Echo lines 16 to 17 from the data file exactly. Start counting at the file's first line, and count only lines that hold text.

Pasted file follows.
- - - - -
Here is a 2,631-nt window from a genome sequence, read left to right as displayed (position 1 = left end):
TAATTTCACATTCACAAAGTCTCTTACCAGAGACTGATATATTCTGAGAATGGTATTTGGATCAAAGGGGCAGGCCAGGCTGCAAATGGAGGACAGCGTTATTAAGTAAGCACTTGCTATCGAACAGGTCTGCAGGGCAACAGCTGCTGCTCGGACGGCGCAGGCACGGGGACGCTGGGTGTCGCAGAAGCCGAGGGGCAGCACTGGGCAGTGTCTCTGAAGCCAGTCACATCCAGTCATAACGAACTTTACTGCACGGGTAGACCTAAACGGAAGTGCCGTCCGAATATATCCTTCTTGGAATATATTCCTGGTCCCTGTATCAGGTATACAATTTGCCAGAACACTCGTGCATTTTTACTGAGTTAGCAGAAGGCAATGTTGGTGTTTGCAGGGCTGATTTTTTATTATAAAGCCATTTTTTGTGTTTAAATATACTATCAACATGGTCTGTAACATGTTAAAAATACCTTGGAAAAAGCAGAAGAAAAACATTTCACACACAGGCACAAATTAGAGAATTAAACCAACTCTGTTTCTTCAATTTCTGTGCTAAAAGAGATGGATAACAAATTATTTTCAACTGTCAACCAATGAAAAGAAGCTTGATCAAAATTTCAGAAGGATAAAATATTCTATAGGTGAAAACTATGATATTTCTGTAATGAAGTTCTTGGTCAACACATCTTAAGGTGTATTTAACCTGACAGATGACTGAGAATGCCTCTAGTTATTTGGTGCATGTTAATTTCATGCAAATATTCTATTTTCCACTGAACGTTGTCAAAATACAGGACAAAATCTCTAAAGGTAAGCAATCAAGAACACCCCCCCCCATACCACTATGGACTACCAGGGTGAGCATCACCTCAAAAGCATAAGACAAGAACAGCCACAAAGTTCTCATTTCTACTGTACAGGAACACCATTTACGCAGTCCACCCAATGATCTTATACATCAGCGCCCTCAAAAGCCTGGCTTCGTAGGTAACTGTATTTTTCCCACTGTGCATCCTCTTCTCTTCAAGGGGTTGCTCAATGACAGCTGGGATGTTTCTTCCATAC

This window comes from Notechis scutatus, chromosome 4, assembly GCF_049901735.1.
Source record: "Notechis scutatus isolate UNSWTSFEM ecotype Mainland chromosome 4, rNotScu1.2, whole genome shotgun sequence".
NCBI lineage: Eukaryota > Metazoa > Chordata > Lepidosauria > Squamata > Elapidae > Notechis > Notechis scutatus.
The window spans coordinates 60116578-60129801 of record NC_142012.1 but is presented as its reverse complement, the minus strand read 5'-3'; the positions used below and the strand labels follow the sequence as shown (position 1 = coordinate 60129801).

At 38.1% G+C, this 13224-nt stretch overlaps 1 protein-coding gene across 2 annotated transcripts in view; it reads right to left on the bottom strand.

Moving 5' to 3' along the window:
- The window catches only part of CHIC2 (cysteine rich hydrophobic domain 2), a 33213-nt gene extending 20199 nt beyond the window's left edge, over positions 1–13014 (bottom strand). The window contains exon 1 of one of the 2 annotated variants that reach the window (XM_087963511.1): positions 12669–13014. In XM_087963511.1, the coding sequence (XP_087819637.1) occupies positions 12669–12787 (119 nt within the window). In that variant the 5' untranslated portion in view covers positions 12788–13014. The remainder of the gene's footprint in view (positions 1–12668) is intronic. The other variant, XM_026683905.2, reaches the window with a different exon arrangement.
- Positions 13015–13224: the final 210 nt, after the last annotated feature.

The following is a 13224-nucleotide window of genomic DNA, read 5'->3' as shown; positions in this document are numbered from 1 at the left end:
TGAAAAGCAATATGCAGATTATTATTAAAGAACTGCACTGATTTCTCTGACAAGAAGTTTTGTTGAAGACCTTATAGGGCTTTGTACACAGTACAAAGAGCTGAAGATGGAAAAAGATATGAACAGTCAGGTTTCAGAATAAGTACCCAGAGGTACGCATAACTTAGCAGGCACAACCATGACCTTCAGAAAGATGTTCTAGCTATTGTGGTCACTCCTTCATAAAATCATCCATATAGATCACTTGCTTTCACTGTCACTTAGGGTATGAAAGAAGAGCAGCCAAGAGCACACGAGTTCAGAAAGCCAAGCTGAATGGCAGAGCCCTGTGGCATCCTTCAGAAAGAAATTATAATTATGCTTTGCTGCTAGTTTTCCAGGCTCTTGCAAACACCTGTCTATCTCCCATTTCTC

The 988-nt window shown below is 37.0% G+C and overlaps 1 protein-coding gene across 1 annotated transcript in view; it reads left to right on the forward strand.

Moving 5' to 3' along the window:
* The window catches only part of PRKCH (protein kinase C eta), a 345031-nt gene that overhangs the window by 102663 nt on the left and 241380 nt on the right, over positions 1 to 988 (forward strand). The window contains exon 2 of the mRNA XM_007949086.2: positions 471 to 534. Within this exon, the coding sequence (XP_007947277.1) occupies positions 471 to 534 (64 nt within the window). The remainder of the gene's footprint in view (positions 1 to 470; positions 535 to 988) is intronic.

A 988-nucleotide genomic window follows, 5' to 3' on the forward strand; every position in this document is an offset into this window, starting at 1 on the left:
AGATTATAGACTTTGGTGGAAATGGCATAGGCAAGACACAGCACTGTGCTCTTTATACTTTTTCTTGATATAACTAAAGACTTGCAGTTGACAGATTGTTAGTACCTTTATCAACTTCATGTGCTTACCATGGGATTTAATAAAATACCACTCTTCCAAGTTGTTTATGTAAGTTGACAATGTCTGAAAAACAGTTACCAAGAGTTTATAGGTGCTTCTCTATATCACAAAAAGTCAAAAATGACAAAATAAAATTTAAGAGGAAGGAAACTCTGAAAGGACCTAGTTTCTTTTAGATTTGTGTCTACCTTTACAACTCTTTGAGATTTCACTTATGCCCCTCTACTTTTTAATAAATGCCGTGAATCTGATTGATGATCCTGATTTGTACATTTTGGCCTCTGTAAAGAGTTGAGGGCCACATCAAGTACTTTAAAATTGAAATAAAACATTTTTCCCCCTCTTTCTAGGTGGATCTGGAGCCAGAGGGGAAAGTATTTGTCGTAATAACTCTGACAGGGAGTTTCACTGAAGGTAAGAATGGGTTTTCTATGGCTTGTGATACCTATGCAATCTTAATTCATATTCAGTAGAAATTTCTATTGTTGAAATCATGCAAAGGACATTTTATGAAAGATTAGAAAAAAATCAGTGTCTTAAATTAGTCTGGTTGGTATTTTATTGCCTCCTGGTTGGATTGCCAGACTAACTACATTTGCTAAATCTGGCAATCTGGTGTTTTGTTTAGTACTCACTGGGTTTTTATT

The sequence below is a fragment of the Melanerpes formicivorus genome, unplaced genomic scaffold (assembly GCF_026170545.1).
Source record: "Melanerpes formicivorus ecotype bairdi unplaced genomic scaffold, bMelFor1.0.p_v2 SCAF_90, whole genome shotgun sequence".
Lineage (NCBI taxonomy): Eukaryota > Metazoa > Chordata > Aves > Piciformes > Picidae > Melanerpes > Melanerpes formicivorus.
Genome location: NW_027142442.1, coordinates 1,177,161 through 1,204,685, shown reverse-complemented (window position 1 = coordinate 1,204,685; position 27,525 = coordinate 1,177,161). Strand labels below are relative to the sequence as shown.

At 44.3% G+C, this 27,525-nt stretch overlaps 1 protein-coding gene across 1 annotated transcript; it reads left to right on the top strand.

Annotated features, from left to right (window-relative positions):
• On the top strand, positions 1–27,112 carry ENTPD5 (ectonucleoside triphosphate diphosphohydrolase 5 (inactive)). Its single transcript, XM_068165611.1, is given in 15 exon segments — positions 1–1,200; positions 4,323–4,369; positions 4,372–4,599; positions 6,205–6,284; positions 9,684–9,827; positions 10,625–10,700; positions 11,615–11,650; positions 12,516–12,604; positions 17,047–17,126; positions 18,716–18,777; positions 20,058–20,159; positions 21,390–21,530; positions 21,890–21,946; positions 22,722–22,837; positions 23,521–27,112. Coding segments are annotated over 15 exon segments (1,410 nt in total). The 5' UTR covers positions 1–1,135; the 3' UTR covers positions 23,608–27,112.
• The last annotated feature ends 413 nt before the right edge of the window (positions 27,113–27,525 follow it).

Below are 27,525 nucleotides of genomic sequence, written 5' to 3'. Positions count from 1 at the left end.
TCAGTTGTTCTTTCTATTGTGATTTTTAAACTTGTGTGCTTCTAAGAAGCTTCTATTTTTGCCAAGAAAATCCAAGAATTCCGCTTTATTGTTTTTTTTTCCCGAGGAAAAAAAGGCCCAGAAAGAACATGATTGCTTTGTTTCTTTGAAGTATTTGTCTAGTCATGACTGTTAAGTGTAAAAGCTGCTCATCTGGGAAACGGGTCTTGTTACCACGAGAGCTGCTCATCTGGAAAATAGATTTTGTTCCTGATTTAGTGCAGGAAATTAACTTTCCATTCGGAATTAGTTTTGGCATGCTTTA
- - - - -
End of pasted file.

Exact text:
A 988-nucleotide genomic window follows, 5' to 3' on the forward strand; every position in this document is an offset into this window, starting at 1 on the left:
AGATTATAGACTTTGGTGGAAATGGCATAGGCAAGACACAGCACTGTGCTCTTTATACTTTTTCTTGATATAACTAAAGACTTGCAGTTGACAGATTGTTAGTACCTTTATCAACTTCATGTGCTTACCATGGGATTTAATAAAATACCACTCTTCCAAGTTGTTTATGTAAGTTGACAATGTCTGAAAAACAGTTACCAAGAGTTTATAGGTGCTTCTCTATATCACAAAAAGTCAAAAATGACAAAATAAAATTTAAGAGGAAGGAAACTCTGAAAGGACCTAGTTTCTTTTAGATTTGTGTCTACCTTTACAACTCTTTGAGATTTCACTTATGCCCCTCTACTTTTTAATAAATGCCGTGAATCTGATTGATGATCCTGATTTGTACATTTTGGCCTCTGTAAAGAGTTGAGGGCCACATCAAGTACTTTAAAATTGAAATAAAACATTTTTCCCCCTCTTTCTAGGTGGATCTGGAGCCAGAGGGGAAAGTATTTGTCGTAATAACTCTGACAGGGAGTTTCACTGAAGGTAAGAATGGGTTTTCTATGGCTTGTGATACCTATGCAATCTTAATTCATATTCAGTAGAAATTTCTATTGTTGAAATCATGCAAAGGACATTTTATGAAAGATTAGAAAAAAATCAGTGTCTTAAATTAGTCTGGTTGGTATTTTATTGCCTCCTGGTTGGATTGCCAGACTAACTACATTTGCTAAATCTGGCAATCTGGTGTTTTGTTTAGTACTCACTGGGTTTTTATT